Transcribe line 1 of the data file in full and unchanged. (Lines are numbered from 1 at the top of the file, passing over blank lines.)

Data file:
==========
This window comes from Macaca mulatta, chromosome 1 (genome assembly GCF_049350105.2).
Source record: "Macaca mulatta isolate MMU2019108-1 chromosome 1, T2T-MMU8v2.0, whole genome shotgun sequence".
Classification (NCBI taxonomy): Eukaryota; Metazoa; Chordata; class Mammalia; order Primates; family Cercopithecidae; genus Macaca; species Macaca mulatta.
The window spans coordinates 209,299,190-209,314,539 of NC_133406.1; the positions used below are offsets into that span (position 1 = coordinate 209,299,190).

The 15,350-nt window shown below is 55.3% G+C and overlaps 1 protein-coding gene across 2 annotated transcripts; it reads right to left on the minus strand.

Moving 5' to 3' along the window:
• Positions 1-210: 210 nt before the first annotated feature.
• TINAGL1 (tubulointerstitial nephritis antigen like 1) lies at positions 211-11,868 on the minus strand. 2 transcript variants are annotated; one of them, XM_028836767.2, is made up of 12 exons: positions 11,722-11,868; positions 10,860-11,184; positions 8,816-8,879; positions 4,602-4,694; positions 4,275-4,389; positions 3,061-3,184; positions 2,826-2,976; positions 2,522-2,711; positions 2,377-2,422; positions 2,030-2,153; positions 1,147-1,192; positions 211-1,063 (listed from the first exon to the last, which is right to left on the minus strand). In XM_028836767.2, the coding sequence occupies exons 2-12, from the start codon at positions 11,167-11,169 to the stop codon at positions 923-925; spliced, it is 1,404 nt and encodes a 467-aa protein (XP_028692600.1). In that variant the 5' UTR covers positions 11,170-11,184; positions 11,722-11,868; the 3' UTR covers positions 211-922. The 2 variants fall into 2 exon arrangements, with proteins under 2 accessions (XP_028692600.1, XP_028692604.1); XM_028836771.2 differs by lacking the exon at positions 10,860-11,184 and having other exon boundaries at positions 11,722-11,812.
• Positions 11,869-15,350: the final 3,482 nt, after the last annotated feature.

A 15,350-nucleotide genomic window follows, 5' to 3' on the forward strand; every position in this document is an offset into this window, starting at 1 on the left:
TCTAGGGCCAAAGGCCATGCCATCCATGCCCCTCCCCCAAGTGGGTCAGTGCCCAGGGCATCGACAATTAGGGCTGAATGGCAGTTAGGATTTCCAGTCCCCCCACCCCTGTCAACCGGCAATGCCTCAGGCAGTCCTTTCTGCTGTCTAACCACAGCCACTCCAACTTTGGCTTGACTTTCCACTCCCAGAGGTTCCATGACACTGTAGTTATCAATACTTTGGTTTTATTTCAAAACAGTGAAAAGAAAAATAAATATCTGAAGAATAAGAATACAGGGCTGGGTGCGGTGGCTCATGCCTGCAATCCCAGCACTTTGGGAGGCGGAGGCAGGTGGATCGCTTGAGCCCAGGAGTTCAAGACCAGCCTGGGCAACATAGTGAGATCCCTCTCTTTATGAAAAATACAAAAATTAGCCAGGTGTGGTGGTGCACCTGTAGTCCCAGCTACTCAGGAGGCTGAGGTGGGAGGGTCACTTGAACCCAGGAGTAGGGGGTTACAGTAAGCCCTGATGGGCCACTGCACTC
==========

This window comes from Macaca mulatta, chromosome 1 (genome assembly GCF_049350105.2).